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Wednesday, 23 October 1912


Senator MCGREGOR (South AustraliaVicePresident of the Executive Council) - - I am informed that if the alterations already indicated have been made, these references will be quite correct.

Clause agreed to.

Clause 24 -

The Registrar of Copyrights shall have such powers and functions as are conferred upon him by this Act and the regulations.


Senator ALBERT GOULD (NEW SOUTH WALES) -Colonel Sir ALBERTGOULD (New South Wales) [8.56].- On turning to clause 41, I find that -

The Governor-General may make regulations, not inconsistent with this Act, prescribing all matters which by this Act are required or permitted to be prescribed or which are necessary or convenient to be prescribed for giving effect to this Act or for the conduct of any business relating to the copyright office.

We are getting into a very careless system with regard to regulations. Very frequently regulations are laid before Parliament which really go far beyond the purposes of the Act under which they are made. I recognise that very often regulations are necessary for dealing with matters of detail, but I hope that the Minister will recognise that regulations should not be permitted - although they would be ultra vires if tested - to contain any matter which does not come fairly within the provisions of the Act. We are adopting, subject to certain modifications, the Copyright Act of Great Britain in its entirety, but no provision is made in that Act to enable regulations to be made concerning various matters. We, however, find it necessary to take power to deal with matters of detail by regulation. It is possible that not only the present Government, but preceding Governments, have been guilty of attempting to do much by means of regulations which ought to be done by Act of Parliament. This is really a matter which ought to be considered seriously.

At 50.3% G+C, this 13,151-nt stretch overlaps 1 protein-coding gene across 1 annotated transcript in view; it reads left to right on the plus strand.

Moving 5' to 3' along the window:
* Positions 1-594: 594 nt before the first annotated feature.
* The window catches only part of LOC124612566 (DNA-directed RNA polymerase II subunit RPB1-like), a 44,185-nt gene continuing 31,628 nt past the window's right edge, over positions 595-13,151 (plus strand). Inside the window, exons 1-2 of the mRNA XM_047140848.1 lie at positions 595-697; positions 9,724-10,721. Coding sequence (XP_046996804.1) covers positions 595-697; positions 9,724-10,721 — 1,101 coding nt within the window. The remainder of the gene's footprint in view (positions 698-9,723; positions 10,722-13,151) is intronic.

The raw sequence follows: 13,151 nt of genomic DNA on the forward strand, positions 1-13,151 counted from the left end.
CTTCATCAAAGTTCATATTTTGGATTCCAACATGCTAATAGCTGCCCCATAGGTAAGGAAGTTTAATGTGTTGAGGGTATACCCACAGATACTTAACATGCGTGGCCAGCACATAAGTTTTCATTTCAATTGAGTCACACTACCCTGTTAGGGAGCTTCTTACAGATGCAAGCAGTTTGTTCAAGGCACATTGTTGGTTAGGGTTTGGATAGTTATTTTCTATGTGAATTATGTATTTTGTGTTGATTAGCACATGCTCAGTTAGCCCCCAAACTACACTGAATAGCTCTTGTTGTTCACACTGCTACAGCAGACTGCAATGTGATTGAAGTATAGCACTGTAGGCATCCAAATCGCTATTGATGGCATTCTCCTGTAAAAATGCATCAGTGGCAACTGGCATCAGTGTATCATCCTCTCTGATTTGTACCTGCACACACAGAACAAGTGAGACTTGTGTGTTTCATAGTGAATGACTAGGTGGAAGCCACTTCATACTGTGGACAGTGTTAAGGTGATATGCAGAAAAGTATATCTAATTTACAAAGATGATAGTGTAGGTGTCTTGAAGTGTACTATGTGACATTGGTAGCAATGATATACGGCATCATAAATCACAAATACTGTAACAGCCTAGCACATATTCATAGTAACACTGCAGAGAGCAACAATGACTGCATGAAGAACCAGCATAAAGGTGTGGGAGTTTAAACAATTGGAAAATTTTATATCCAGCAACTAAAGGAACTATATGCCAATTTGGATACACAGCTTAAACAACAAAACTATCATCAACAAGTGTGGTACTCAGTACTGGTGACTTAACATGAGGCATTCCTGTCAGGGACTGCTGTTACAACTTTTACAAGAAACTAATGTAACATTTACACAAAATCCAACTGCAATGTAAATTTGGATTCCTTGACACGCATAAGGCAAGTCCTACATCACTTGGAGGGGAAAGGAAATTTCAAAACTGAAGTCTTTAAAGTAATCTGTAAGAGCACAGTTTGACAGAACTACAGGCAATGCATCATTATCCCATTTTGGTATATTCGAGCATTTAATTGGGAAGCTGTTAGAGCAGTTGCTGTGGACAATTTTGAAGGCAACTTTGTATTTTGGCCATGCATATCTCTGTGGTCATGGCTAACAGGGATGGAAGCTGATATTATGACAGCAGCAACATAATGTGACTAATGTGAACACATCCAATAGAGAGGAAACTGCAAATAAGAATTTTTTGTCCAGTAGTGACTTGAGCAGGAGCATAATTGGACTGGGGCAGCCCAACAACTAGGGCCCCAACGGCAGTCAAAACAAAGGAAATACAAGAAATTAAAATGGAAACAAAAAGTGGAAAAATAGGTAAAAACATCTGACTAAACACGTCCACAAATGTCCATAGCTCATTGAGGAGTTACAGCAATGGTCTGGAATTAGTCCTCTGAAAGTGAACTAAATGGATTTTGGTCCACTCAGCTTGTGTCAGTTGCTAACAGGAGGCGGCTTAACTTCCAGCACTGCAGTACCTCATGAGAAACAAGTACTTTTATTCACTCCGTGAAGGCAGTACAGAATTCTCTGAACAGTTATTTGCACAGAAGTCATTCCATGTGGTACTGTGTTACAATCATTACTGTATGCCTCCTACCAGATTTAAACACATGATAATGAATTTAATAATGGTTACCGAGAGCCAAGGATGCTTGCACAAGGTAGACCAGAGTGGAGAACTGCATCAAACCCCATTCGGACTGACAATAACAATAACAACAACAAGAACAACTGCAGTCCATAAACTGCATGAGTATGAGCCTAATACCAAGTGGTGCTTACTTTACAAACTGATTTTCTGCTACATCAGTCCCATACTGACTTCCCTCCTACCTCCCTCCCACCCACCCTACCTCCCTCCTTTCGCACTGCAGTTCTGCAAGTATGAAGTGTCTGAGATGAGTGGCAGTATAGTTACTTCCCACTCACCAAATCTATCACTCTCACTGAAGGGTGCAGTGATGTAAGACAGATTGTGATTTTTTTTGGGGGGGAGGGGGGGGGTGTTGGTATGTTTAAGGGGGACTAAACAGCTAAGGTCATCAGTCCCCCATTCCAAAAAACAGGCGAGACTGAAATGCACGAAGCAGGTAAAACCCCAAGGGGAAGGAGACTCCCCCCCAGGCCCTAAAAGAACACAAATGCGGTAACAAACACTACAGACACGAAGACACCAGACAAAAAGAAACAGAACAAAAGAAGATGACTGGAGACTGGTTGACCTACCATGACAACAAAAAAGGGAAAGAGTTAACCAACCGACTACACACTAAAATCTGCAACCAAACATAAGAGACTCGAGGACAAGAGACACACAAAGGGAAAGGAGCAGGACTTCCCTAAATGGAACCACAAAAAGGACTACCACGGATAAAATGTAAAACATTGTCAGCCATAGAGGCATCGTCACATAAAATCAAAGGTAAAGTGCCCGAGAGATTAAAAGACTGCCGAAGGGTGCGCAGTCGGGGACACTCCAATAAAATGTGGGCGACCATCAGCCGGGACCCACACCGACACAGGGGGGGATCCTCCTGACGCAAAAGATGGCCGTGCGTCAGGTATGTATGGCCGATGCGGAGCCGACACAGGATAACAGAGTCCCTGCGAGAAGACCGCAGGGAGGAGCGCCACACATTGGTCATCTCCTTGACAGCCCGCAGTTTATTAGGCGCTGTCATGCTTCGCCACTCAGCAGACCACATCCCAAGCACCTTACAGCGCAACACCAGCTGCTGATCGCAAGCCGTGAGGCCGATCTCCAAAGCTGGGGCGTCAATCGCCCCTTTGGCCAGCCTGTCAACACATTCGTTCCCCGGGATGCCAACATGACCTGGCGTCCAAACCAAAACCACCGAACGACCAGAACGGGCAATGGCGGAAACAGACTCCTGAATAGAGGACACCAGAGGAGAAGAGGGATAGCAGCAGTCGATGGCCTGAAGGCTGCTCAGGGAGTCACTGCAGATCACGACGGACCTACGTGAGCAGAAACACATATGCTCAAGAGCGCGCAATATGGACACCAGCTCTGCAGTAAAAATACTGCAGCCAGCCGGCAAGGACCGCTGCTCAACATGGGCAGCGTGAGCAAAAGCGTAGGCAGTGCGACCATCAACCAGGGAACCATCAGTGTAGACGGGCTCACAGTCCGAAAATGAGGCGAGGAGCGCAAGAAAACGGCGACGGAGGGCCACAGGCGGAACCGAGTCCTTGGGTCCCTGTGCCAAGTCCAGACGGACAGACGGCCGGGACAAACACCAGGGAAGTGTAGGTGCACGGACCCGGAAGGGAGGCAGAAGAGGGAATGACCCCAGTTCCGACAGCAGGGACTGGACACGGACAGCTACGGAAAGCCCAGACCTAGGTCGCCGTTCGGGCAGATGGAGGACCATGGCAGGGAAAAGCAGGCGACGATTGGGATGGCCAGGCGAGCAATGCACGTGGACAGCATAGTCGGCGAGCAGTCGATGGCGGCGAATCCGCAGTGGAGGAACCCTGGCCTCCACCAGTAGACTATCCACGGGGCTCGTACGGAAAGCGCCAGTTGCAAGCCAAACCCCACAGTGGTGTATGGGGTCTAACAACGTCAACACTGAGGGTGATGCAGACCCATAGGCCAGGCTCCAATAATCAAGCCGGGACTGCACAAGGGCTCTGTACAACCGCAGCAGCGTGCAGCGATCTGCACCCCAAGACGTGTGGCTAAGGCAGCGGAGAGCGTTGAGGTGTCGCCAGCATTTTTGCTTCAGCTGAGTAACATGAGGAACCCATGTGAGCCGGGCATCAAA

Senator de Largie - Do you contend that the British Act does not provide for the making of regulations?


Senator ALBERT GOULD (NEW SOUTH WALES) -Colonel Sir ALBERTGOULD.- The British Act which is scheduled to this Bill contains no such provision. If it did, I would ask the Minister how far the regulations made under that Act would be binding upon us. Although the regulations made under an Act are laid before both Houses of Parliament, and it is open to any member of Parliament to object to a regulation, we nevertheless sometimes get saddled with provisions which really are not strictly in accord with the law under which they are made, but are acted upon until a decision of the Court is obtained. I hope that the Government will really take my remarks to heart, and see, not only in this case, but in every other case, that no attempt is made by regulations to introduce principles which differ from or override any of the principles which Parliament has enacted.







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